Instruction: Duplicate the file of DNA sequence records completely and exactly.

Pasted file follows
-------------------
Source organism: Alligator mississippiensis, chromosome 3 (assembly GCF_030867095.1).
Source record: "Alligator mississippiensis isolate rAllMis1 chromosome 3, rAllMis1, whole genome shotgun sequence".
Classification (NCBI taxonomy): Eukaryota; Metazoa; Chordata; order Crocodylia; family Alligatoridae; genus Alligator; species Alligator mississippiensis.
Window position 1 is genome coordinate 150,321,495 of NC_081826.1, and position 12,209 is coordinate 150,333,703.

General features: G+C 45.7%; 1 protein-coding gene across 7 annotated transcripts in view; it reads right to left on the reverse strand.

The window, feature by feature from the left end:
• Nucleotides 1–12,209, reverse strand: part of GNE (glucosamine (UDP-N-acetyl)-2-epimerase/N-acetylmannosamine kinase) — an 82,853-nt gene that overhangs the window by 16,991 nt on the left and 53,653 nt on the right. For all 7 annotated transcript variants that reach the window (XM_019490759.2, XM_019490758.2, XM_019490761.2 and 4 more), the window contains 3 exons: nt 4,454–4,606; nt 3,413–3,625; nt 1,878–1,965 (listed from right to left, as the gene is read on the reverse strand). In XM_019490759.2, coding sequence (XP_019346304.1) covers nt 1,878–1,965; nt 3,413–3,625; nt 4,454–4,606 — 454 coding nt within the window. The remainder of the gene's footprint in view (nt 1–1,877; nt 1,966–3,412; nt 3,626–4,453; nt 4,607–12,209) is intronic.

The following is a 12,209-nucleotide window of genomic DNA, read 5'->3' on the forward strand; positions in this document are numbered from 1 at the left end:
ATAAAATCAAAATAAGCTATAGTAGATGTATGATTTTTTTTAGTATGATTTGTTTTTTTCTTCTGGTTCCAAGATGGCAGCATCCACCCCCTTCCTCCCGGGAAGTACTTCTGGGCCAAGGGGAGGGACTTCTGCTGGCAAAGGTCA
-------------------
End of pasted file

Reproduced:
Source organism: Alligator mississippiensis, chromosome 3 (assembly GCF_030867095.1).
Source record: "Alligator mississippiensis isolate rAllMis1 chromosome 3, rAllMis1, whole genome shotgun sequence".
Classification (NCBI taxonomy): Eukaryota; Metazoa; Chordata; order Crocodylia; family Alligatoridae; genus Alligator; species Alligator mississippiensis.
Window position 1 is genome coordinate 150,321,495 of NC_081826.1, and position 12,209 is coordinate 150,333,703.

General features: G+C 45.7%; 1 protein-coding gene across 7 annotated transcripts in view; it reads right to left on the reverse strand.

The window, feature by feature from the left end:
• Nucleotides 1–12,209, reverse strand: part of GNE (glucosamine (UDP-N-acetyl)-2-epimerase/N-acetylmannosamine kinase) — an 82,853-nt gene that overhangs the window by 16,991 nt on the left and 53,653 nt on the right. For all 7 annotated transcript variants that reach the window (XM_019490759.2, XM_019490758.2, XM_019490761.2 and 4 more), the window contains 3 exons: nt 4,454–4,606; nt 3,413–3,625; nt 1,878–1,965 (listed from right to left, as the gene is read on the reverse strand). In XM_019490759.2, coding sequence (XP_019346304.1) covers nt 1,878–1,965; nt 3,413–3,625; nt 4,454–4,606 — 454 coding nt within the window. The remainder of the gene's footprint in view (nt 1–1,877; nt 1,966–3,412; nt 3,626–4,453; nt 4,607–12,209) is intronic.

The following is a 12,209-nucleotide window of genomic DNA, read 5'->3' on the forward strand; positions in this document are numbered from 1 at the left end:
ATAAAATCAAAATAAGCTATAGTAGATGTATGATTTTTTTTAGTATGATTTGTTTTTTTCTTCTGGTTCCAAGATGGCAGCATCCACCCCCTTCCTCCCGGGAAGTACTTCTGGGCCAAGGGGAGGGACTTCTGCTGGCAAAGGTCA